# Fourier series

## Decomposition of periodic functions into sums of simpler sinusoidal forms / From Wikipedia, the free encyclopedia

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A **Fourier series** (/ˈfʊrieɪ, -iər/^{[1]}) is an expansion of a periodic function into a sum of trigonometric functions. The Fourier series is an example of a trigonometric series, but not all trigonometric series are Fourier series.^{[2]} By expressing a function as a sum of sines and cosines, many problems involving the function become easier to analyze because trigonometric functions are well understood. For example, Fourier series were first used by Joseph Fourier to find solutions to the heat equation. This application is possible because the derivatives of trigonometric functions fall into simple patterns. Fourier series cannot be used to approximate arbitrary functions, because most functions have infinitely many terms in their Fourier series, and the series do not always converge. Well-behaved functions, for example smooth functions, have Fourier series that converge to the original function. The coefficients of the Fourier series are determined by integrals of the function multiplied by trigonometric functions, described in Common forms of the Fourier series below.

The study of the convergence of Fourier series focus on the behaviors of the *partial sums*, which means studying the behavior of the sum as more and more terms from the series are summed. The figures below illustrate some partial Fourier series results for the components of a square wave.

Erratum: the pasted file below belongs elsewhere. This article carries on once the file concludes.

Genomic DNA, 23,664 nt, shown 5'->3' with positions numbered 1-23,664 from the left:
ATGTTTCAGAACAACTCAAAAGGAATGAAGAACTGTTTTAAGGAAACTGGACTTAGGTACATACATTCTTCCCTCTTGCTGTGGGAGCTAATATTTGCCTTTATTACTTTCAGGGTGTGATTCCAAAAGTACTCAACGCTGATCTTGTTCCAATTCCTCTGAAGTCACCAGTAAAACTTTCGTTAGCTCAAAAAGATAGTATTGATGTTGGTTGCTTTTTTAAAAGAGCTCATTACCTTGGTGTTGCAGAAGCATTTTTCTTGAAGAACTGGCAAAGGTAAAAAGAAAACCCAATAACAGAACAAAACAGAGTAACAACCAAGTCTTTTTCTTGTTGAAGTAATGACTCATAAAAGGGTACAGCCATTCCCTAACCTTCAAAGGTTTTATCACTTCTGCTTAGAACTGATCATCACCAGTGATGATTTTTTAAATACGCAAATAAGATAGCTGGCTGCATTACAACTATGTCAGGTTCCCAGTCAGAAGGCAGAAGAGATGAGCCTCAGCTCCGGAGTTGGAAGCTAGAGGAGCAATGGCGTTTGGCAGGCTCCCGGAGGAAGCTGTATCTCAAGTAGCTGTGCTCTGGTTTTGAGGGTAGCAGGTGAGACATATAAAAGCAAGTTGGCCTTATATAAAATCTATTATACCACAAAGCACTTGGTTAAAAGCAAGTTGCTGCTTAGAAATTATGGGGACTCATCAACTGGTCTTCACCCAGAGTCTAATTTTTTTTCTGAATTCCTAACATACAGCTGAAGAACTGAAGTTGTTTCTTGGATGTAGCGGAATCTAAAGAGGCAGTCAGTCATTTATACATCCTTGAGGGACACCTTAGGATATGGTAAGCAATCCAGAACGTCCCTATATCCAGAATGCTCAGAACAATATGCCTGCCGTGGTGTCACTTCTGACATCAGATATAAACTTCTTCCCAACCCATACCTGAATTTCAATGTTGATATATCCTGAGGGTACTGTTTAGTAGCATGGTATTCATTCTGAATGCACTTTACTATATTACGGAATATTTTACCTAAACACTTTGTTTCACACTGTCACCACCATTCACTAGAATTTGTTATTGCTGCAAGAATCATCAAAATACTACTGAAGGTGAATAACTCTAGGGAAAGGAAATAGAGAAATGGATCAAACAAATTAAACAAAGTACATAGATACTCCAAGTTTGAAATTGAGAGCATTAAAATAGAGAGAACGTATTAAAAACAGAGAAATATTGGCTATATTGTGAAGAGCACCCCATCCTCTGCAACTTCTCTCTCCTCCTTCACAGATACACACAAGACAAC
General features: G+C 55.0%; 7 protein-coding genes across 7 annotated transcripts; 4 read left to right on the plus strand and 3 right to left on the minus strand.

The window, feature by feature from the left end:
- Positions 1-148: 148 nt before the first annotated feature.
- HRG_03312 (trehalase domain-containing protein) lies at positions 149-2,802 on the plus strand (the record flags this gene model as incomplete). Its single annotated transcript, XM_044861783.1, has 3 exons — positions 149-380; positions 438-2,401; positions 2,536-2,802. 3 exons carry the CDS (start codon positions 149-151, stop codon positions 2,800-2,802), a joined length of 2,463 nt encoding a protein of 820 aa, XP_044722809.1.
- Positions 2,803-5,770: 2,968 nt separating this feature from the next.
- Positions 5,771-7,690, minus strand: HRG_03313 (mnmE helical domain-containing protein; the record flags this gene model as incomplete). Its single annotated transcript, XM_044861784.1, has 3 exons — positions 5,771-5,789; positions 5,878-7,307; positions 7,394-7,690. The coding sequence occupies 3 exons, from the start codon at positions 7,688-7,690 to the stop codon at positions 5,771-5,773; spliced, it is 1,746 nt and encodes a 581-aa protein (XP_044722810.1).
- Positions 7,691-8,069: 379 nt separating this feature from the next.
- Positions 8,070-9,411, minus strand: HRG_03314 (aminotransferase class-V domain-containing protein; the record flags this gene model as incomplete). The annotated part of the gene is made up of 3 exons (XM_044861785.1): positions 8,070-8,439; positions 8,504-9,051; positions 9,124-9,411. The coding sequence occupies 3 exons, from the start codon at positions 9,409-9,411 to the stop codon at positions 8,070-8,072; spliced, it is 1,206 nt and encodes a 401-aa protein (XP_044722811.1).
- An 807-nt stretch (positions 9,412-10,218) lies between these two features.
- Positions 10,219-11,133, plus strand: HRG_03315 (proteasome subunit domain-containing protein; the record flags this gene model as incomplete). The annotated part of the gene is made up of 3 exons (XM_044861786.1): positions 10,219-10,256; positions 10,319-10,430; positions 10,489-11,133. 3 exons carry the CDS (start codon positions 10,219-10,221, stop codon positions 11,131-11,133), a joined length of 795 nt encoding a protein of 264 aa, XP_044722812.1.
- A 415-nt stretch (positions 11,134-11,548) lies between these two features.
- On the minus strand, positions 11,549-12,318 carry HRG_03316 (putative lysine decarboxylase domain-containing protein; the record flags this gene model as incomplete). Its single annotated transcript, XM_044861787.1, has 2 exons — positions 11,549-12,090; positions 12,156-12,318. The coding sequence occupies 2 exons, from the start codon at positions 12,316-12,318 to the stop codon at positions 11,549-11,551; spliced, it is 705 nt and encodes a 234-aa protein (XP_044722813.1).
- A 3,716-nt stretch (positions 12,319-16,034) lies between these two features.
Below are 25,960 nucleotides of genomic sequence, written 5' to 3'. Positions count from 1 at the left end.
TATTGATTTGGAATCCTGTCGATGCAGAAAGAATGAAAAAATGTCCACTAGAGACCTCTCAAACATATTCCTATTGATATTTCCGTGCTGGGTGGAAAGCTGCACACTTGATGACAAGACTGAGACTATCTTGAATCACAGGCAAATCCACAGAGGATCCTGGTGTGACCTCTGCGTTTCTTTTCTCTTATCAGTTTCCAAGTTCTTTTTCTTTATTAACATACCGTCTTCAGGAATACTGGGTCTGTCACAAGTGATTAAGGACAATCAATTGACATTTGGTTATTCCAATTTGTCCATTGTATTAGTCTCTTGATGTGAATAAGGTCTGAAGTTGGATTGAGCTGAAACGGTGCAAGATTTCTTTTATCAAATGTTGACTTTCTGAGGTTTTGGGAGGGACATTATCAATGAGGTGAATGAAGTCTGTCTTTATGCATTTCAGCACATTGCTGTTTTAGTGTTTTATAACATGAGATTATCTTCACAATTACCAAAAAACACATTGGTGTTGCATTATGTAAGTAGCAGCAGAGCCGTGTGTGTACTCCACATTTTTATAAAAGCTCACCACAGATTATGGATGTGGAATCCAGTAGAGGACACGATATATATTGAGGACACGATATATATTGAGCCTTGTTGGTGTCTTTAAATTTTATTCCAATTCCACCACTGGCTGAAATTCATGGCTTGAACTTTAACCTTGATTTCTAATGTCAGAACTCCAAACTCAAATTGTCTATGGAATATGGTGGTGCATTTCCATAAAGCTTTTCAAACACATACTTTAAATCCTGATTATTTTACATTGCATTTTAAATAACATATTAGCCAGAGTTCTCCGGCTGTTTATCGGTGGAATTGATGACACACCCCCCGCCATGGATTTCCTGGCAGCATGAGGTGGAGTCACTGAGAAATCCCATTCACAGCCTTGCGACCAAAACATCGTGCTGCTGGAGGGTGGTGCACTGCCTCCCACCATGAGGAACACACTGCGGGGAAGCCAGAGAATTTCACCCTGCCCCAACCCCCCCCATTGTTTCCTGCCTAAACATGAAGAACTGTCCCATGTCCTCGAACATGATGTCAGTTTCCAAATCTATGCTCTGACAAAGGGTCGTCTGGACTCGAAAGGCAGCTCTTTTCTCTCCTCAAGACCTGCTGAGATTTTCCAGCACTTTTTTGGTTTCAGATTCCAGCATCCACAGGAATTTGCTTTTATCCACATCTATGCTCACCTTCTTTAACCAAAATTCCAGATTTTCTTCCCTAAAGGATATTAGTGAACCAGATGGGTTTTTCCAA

- A square wave (represented as the blue dot) is approximated by its sixth partial sum (represented as the purple dot), formed by summing the first six terms (represented as arrows) of the square wave's Fourier series. Each arrow starts at the vertical sum of all the arrows to its left (i.e. the previous partial sum).
- The first four partial sums of the Fourier series for a square wave. As more harmonics are added, the partial sums
*converge to*(become more and more like) the square wave. - Function $s_{6}(x)$ (in red) is a Fourier series sum of 6 harmonically related sine waves (in blue). Its Fourier transform $S(f)$ is a frequency-domain representation that reveals the amplitudes of the summed sine waves.

Fourier series are closely related to the Fourier transform, which can be used to find the frequency information for functions that are not periodic. Periodic functions can be identified with functions on a circle, for this reason Fourier series are the subject of Fourier analysis on a circle, usually denoted as $\mathbb {T}$ or $S_{1}$. The Fourier transform is also part of Fourier analysis, but is defined for functions on $\mathbb {R} ^{n}$.

Since Fourier's time, many different approaches to defining and understanding the concept of Fourier series have been discovered, all of which are consistent with one another, but each of which emphasizes different aspects of the topic. Some of the more powerful and elegant approaches are based on mathematical ideas and tools that were not available in Fourier's time. Fourier originally defined the Fourier series for real-valued functions of real arguments, and used the sine and cosine functions in the decomposition. Many other Fourier-related transforms have since been defined, extending his initial idea to many applications and birthing an area of mathematics called Fourier analysis.